Farmers reminded of tax rules if offering summer festivals on land

For farms and estates, making sites available for summer events can be a lucrative source of additional income
For farms and estates, making sites available for summer events can be a lucrative source of additional income

Farmers are being reminded of a number of potential tax pitfalls to be aware of if offering festivals, concerts or other such events this summer on farmland.

For farms and estates, making sites available for summer events can be a lucrative source of additional income.

The types and scale of summer events hosted by farmers and landowners are wide-ranging – even on-farm outdoor cinemas are taking off.

Other ventures include musical, cultural, and sporting events from large festivals taking place over a number of days, to the smaller ‘pop-up’ events, which are available to attend for a limited period in one day.

Income might include that generated from admission tickets to car parking and camping, and might be based on numerous different variable elements.

But accountant Saffery Champness is reminding farmers and landowners that there a number of potential tax pitfalls to beware of.

Nick Hart, director at Saffery Champness, says: “There is a misconception that complexities and risks only arise with larger major events.

"But even those putting on something much less extravagant, with only a handful of people attending, need to consider how that might affect their tax liabilities, and the implications the event might have.

"For example, there can be consequences for both inheritance tax and VAT, and not taking these into account at the time could prove to be very costly in the future.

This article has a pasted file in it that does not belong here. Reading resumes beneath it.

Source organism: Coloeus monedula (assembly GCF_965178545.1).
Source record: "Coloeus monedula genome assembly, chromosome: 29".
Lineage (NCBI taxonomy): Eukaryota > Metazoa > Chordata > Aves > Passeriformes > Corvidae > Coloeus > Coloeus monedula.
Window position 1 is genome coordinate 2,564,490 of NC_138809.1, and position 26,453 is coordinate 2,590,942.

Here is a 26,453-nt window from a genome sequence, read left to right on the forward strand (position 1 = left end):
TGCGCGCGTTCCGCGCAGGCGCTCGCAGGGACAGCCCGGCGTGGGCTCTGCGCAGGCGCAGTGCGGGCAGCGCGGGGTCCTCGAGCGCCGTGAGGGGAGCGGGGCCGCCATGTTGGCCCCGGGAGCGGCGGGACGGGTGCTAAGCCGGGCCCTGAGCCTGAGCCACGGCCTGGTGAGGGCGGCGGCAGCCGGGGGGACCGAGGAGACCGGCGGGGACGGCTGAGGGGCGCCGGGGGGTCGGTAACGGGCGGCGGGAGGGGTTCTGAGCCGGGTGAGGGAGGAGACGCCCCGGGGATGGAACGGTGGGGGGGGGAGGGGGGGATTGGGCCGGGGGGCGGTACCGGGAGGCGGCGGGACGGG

“Also, provided certain criteria are met, the tax position of the individual who owns the land can be much improved if they run the event themselves, or enter into a joint venture with the organiser.”

Questions to ask

Saffery Champness says it is sensible to ensure the relevant tax issues are being addressed by considering the following questions before entering into any agreement for an event to take place on land or site:

• What is the landowner’s involvement – is it purely a rent received for the use of the land by a third party?

• Should VAT be charged on that use?

• Will VAT be recoverable on any related costs incurred with the event?

• How will income be taxed in the hands of the recipient?

• Does the occupation of the land for an event (such as a festival) have an impact on agricultural property relief that might otherwise be available for inheritance tax purposes.

Mr Hart says that for VAT, the major consideration is whether VAT is due on any rents or licence fees received.

"This is not just a case of whether the land has been opted to tax by the landowner, or the party which is the beneficiary of the income.

"Even when the land or site is not opted to tax, such income is still subject to VAT where the licence being granted, or the pitch hire, goes beyond a passive licence to occupy."

Any additional service or support provided will often mean the income received is subject to VAT and not VAT exempt, he explains.

Admission tickets, granting facilities for car parking and also the provision of camping pitches are all supplies subject to VAT.

Mr Hart goes on to say: "Arrangements regarding certain types of event can be complex, with the site owner often acting as an agent for owners of artwork who are exhibiting their pieces for sale during an event such as an art fair.

"The site owner may take payment from attendees purchasing those pieces and receive a commission for doing so.

"The site owner would then need to be mindful of the value of its supply as agent, to ensure the correct VAT accounting."